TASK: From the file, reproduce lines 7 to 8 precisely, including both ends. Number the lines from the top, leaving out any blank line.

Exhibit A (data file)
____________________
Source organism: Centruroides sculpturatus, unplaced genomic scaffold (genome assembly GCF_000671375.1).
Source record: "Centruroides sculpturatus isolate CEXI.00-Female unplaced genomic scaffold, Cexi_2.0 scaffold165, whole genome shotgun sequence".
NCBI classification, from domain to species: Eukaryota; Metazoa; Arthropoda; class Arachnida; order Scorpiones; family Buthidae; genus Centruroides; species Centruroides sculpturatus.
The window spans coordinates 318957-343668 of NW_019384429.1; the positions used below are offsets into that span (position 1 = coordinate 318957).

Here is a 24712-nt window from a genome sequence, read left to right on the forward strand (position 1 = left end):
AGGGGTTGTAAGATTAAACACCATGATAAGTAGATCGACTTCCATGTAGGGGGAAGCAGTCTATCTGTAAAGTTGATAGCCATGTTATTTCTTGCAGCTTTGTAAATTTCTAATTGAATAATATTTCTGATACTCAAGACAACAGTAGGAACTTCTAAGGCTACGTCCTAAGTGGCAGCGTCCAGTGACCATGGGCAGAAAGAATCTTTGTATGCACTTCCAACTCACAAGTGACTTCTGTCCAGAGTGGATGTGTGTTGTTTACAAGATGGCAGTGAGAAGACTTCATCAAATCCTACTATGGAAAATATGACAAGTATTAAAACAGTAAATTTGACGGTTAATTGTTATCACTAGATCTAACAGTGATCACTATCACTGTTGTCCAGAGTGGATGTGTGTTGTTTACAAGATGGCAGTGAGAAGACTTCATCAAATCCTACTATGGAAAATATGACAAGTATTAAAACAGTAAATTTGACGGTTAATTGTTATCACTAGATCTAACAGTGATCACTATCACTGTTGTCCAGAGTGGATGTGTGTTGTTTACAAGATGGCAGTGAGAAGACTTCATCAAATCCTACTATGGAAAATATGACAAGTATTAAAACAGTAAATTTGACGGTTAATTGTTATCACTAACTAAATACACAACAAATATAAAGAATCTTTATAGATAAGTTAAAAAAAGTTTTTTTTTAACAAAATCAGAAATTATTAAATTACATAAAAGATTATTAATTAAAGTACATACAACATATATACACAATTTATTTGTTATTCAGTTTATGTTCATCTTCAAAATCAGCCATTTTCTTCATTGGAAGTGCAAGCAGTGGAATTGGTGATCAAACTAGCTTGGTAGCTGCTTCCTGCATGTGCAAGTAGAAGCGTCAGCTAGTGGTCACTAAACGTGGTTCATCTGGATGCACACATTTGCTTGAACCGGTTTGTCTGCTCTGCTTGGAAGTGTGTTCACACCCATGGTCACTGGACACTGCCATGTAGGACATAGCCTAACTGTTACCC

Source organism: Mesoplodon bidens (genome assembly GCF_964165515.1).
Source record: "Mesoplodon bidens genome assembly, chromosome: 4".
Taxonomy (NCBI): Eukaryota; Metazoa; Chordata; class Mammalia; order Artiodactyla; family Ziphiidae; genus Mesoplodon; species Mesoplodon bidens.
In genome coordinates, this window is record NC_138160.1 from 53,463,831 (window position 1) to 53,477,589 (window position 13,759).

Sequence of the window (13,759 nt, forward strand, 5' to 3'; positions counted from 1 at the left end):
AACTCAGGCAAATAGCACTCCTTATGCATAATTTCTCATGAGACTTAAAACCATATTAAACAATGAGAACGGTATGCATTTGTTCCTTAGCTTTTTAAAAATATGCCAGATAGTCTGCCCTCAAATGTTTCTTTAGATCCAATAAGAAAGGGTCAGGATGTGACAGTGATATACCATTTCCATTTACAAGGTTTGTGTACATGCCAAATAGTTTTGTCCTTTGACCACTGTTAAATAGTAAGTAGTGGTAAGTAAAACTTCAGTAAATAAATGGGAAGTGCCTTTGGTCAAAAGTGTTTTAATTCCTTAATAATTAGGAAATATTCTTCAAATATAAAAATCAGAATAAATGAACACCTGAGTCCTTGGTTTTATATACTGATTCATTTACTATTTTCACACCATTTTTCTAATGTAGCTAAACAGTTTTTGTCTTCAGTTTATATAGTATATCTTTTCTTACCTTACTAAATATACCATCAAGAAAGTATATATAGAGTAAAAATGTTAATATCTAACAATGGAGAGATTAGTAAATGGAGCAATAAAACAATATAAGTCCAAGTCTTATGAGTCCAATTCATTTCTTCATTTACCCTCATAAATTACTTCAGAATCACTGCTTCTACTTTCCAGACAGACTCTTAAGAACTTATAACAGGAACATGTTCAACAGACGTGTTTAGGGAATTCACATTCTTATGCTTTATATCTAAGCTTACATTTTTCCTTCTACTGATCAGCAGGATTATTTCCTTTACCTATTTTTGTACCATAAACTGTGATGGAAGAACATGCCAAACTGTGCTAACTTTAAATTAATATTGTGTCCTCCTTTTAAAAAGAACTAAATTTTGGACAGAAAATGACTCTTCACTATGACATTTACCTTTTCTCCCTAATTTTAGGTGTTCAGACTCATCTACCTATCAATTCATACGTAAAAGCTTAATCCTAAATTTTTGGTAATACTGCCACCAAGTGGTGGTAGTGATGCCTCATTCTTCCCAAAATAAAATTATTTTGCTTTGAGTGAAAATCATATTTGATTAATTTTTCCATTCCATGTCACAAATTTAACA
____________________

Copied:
Source organism: Mesoplodon bidens (genome assembly GCF_964165515.1).
Source record: "Mesoplodon bidens genome assembly, chromosome: 4".